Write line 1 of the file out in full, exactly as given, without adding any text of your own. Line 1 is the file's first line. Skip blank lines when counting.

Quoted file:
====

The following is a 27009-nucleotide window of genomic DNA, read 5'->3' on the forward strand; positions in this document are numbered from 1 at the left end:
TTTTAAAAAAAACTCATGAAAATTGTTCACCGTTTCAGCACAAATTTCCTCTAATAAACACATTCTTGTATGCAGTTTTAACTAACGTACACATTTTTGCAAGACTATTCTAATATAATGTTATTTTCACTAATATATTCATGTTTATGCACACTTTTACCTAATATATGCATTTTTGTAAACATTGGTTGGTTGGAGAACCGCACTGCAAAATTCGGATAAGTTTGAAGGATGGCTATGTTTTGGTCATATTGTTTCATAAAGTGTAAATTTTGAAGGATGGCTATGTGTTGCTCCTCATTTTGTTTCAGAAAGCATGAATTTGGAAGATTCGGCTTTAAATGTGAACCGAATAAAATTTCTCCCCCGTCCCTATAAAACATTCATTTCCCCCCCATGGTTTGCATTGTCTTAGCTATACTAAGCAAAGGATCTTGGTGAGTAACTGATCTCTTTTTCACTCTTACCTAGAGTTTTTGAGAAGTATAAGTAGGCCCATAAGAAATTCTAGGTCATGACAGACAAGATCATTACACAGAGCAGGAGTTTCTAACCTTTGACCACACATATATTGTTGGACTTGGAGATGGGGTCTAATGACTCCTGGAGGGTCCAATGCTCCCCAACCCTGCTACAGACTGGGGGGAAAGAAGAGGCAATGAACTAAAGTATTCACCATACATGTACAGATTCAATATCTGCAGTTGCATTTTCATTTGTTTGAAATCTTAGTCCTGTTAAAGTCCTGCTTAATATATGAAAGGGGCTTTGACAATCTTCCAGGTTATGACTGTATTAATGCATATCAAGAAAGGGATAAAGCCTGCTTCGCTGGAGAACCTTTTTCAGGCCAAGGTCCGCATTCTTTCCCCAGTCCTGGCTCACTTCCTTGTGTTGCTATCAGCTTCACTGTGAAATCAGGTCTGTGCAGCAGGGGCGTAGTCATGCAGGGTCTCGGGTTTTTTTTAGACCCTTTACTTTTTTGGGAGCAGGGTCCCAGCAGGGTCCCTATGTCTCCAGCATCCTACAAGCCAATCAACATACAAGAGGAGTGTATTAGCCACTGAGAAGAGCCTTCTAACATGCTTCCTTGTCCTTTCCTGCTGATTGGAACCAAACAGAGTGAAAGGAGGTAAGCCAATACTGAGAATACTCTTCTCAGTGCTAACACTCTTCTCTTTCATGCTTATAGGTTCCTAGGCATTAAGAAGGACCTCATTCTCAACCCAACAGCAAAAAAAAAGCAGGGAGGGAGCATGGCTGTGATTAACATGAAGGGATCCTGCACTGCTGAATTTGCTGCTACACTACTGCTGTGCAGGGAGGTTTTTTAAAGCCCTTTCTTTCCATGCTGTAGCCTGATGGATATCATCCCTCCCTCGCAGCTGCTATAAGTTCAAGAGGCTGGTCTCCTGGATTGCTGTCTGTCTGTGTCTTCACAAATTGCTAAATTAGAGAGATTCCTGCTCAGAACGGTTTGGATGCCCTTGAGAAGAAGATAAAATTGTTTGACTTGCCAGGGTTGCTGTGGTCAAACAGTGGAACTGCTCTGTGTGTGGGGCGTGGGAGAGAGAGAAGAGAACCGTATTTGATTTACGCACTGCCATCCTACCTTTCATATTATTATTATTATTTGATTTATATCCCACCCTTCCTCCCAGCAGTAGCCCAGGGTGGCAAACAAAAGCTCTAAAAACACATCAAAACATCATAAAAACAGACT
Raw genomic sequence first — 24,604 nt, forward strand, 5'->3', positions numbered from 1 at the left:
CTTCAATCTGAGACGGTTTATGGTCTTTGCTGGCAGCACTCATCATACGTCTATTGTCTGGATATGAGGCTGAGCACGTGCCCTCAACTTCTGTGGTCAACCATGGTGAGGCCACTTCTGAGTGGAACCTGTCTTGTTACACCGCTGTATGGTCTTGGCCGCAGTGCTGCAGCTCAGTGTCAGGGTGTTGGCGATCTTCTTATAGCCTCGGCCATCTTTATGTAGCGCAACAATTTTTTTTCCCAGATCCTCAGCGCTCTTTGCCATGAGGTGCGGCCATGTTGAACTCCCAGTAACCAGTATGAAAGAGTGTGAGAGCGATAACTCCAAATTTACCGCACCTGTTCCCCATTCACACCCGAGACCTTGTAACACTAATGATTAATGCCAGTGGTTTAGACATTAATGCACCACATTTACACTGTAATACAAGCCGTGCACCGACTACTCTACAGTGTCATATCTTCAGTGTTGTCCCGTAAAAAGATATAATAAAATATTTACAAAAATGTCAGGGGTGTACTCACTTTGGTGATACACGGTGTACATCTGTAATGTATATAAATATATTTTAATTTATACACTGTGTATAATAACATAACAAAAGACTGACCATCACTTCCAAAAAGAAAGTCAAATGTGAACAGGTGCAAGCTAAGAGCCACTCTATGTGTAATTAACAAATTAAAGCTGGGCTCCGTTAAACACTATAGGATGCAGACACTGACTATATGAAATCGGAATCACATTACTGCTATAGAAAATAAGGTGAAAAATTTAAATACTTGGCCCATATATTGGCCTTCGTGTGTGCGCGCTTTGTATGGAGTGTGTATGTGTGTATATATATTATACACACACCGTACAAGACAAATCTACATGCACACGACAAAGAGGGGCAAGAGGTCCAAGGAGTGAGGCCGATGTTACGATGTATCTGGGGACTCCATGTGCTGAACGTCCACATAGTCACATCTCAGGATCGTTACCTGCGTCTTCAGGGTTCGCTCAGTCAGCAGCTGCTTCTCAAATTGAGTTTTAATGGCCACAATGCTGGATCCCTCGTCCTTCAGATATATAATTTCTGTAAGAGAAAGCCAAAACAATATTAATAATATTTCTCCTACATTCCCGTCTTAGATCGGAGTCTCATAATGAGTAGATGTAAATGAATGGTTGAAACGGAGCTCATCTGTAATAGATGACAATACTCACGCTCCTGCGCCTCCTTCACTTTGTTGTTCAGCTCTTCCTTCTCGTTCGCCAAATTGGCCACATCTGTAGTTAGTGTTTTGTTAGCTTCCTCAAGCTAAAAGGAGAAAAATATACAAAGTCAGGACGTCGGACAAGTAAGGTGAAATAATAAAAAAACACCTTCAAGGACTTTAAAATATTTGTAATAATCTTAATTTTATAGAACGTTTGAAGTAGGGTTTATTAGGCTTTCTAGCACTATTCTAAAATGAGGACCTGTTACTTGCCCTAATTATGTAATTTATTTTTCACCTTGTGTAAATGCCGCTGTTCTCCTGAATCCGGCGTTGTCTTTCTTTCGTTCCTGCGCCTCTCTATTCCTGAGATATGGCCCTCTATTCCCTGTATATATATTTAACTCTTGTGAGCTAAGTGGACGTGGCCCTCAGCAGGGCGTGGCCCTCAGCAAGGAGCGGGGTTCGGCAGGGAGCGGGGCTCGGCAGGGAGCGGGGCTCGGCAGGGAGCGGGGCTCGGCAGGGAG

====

The following is a 27009-nucleotide window of genomic DNA, read 5'->3' on the forward strand; positions in this document are numbered from 1 at the left end: